One of the most popular sans-serif fonts is Helvetica. It was developed in 1957 by Max Miedinger with Eduard Hoffmann at the Haas’sche Schriftgiesserei (type foundry) in Münchenstein, Switzerland.
The name “Helvetica” comes from Helvetia, the Latin name for Switzerland. Because I live in Switzerland, I am very familiar with the term. Swiss coins are stamped with “Confœderatio Helvetica” which is Latin for “Swiss Confederation”. The “CH” is also on Swiss license plates.
Benefits of Helvetica
Helvetica is an excellent font for presentation slides for several reasons:
- Simple and elegant
- Easy to read
- Neutral and not distracting
- Comes in a variety of weights and is very flexible. Here are 40 well known corporate logos that have been created with Helvetica
- Works well on slides with lots of “white space” or “negative space”; i.e., unfilled space of any colour)
- Appropriate for all kinds of presentation situations; from conservative and serious to fun and unconventional
What I did not know about Helvetica is that it is also the subject of a documentary film of the same name by Director Gary Hustwit. My thanks to Jan Schultink for bringing it to my attention. (Be sure to visit Jan’s blog for excellent insights into presentation design.)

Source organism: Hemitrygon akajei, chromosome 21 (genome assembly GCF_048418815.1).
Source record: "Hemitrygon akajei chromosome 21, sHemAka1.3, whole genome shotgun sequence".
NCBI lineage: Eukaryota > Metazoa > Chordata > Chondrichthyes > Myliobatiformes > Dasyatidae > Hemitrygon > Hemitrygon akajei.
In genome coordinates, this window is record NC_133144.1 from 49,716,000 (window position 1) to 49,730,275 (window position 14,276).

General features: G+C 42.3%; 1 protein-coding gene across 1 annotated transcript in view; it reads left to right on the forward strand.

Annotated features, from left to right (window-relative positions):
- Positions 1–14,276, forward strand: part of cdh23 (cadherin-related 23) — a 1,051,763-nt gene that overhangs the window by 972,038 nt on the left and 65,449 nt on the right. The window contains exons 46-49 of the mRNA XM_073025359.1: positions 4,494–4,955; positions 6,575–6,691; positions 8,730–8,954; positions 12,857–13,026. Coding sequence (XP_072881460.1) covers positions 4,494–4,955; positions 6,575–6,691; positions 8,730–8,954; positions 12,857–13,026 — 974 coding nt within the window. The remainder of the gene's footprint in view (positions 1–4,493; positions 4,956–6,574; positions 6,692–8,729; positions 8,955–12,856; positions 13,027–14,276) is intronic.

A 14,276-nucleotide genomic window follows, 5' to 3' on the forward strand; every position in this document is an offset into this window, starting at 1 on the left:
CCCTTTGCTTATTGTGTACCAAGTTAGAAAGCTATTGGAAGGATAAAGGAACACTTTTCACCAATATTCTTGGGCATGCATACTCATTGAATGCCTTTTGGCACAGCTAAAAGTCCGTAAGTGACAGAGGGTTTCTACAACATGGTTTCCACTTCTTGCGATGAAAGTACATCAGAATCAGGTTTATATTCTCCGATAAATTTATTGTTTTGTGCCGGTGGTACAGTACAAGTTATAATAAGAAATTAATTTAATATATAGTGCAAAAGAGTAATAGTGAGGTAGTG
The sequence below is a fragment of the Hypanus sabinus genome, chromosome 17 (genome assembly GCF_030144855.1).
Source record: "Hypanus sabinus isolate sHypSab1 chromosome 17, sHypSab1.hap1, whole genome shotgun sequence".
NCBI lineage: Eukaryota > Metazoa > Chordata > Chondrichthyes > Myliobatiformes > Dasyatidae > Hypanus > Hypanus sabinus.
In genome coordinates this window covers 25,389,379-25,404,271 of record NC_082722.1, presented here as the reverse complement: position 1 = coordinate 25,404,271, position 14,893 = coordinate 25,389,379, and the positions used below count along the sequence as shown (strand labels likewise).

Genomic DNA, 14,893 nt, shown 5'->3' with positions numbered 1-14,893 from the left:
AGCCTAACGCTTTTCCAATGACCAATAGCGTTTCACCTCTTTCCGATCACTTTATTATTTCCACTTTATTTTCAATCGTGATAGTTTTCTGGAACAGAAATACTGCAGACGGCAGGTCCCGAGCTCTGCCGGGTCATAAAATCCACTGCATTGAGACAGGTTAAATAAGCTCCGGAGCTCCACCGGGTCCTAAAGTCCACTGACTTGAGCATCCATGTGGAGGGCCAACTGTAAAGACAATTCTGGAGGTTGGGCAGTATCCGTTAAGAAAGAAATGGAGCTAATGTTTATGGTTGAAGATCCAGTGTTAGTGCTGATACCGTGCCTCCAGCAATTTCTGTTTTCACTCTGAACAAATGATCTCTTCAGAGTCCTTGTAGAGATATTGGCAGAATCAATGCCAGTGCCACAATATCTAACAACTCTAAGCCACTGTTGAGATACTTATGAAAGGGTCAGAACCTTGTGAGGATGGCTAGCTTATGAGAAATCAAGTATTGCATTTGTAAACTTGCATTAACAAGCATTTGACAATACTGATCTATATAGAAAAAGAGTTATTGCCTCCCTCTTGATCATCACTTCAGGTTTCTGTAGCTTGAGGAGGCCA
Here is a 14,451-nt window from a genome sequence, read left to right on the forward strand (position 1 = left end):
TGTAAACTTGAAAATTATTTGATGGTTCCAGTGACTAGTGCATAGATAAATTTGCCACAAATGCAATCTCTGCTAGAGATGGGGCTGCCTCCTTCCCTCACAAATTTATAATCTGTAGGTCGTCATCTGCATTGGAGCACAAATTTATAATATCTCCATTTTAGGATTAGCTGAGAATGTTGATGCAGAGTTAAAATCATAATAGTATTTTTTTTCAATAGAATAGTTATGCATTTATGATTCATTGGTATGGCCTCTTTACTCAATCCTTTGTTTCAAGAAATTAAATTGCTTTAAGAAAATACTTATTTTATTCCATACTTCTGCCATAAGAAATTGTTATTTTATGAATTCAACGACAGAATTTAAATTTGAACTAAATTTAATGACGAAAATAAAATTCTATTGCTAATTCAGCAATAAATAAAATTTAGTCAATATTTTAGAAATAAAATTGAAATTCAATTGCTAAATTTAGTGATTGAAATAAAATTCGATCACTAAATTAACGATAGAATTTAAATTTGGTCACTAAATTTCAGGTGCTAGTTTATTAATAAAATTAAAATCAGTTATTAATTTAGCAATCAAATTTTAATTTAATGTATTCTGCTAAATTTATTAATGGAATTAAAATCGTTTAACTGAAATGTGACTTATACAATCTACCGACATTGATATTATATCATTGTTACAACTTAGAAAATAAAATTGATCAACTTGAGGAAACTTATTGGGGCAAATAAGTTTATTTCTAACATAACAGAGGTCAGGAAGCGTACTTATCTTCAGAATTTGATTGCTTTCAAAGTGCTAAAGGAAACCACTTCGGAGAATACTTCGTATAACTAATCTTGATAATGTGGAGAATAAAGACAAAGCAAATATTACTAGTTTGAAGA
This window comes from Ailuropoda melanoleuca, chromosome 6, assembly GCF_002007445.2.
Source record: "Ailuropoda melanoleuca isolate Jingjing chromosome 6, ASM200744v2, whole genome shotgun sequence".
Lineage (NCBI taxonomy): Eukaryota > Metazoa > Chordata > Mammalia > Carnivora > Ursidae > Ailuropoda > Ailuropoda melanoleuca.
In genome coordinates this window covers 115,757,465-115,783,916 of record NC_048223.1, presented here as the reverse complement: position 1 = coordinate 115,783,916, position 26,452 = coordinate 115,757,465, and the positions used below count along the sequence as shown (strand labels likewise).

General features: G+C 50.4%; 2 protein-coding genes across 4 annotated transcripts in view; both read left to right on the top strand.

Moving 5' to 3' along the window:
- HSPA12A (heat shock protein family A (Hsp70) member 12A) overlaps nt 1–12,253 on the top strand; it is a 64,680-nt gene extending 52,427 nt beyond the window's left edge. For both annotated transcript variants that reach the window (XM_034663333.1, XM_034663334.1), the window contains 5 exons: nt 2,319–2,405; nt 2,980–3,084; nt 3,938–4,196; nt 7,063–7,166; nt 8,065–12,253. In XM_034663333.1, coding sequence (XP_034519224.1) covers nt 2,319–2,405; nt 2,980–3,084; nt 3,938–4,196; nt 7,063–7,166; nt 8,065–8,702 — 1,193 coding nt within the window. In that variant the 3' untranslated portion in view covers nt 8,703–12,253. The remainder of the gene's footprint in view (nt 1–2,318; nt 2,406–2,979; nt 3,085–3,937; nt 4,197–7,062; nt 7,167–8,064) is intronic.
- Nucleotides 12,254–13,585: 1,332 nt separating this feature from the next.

The film premiered in 2007 for the 50th anniversary of Helvetica. Here is a description from the film’s website:
Helvetica is a feature-length independent film about typography, graphic design and global visual culture. It looks at the proliferation of one typeface (which celebrated its 50th birthday in 2007) as part of a larger conversation about the way type affects our lives. The film is an exploration of urban spaces in major cities and the type that inhabits them, and a fluid discussion with renowned designers about their work, the creative process, and the choices and aesthetics behind their use of type.
Here is the trailer for the film to give you an idea of just how prevalent the font is in our daily lives. Helvetica looks great. (The film and the font.)
So there you have it. A bit of history, a presentation tip and a movie recommendation all rolled into one post about the little font from Switzerland that has gone worldwide.
Thanks for posting this. Isn’t it amazing how widespread the font is now! Great video as well.
Thanks for the comment, Diccon. It is indeed amazing. I wonder if the Swiss creators ever had any inkling just how popular it would become when they first released the finished product? Some more material for your ongoing exploration of Switzerland and the Swiss.
As the film illustrates, the typeface has become ubiquitous with modern life.